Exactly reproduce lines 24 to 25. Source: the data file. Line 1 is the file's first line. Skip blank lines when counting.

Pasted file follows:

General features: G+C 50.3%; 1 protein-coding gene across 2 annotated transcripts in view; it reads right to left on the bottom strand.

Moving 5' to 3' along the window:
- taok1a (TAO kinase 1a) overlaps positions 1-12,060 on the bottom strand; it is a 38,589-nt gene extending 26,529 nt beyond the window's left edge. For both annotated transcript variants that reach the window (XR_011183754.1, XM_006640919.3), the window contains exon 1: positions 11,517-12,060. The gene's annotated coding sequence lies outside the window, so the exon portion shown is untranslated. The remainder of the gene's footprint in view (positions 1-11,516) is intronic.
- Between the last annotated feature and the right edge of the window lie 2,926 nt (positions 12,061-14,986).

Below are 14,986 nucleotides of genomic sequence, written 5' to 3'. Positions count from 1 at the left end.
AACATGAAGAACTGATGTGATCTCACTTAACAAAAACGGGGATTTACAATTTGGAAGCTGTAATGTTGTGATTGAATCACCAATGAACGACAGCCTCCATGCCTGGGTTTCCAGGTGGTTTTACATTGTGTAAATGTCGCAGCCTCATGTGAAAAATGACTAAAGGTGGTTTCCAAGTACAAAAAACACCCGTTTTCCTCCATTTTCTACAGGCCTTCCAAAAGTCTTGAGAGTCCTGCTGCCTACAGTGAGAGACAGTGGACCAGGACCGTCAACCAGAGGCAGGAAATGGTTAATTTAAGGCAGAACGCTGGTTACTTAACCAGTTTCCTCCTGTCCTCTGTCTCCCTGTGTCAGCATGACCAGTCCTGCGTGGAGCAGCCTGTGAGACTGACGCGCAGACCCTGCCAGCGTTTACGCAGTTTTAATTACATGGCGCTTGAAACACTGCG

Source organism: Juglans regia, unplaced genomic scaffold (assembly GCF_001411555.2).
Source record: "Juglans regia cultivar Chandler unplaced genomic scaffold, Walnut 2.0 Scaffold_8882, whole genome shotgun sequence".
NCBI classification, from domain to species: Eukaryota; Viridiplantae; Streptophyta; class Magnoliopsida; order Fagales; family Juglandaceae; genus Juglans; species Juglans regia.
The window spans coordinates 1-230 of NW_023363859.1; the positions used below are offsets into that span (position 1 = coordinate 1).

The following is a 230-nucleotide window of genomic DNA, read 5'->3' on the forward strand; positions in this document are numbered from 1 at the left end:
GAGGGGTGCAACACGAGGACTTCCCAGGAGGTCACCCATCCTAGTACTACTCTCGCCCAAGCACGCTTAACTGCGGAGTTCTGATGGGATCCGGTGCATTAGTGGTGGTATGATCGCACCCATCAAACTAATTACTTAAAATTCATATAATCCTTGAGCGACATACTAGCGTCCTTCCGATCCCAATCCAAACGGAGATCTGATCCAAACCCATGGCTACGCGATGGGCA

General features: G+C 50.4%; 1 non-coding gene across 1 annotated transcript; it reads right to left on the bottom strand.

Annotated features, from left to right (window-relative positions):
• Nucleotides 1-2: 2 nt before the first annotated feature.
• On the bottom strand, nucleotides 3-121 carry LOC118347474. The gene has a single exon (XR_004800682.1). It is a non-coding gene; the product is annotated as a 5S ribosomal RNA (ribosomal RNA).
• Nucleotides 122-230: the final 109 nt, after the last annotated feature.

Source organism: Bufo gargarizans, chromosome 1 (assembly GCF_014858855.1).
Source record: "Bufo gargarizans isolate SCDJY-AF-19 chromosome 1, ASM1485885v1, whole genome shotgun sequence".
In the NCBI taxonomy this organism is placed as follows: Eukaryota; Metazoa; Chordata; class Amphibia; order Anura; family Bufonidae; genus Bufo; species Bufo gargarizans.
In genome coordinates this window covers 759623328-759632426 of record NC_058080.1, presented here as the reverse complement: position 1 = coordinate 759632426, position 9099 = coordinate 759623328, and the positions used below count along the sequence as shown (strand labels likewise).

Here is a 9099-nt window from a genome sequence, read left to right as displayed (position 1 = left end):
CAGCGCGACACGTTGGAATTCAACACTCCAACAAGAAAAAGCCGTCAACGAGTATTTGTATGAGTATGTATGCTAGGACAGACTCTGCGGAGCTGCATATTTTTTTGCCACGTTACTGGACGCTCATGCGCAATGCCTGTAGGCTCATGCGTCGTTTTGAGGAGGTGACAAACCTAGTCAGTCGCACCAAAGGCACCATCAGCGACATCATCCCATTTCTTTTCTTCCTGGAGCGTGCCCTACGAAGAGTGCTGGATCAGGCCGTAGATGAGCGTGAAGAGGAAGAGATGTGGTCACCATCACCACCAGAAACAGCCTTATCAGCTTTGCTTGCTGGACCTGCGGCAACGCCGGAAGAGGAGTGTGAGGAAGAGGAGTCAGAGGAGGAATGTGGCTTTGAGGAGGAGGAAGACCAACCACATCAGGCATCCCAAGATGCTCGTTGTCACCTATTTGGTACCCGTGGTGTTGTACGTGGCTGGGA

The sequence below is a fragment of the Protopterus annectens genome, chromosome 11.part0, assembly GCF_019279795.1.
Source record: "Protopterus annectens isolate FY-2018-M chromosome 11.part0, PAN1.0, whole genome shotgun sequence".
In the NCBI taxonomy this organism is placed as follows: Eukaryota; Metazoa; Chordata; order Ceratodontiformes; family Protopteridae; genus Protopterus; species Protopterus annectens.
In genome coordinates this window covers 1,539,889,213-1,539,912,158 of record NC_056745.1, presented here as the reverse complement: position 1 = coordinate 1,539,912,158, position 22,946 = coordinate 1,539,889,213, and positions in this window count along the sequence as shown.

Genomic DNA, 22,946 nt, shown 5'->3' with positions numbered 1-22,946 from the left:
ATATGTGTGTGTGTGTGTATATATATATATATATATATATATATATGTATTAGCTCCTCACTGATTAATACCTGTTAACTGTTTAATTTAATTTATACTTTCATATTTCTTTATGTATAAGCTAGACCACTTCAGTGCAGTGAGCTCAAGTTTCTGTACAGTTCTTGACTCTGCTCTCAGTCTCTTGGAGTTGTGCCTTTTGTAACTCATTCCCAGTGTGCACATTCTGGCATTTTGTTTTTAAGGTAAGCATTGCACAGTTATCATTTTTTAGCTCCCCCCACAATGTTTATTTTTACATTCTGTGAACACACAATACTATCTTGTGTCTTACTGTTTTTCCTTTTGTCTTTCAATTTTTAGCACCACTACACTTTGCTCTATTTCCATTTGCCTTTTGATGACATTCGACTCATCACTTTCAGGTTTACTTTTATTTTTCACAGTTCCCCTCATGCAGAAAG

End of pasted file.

The sequence below is a fragment of the Protopterus annectens genome, chromosome 11.part0, assembly GCF_019279795.1.
Source record: "Protopterus annectens isolate FY-2018-M chromosome 11.part0, PAN1.0, whole genome shotgun sequence".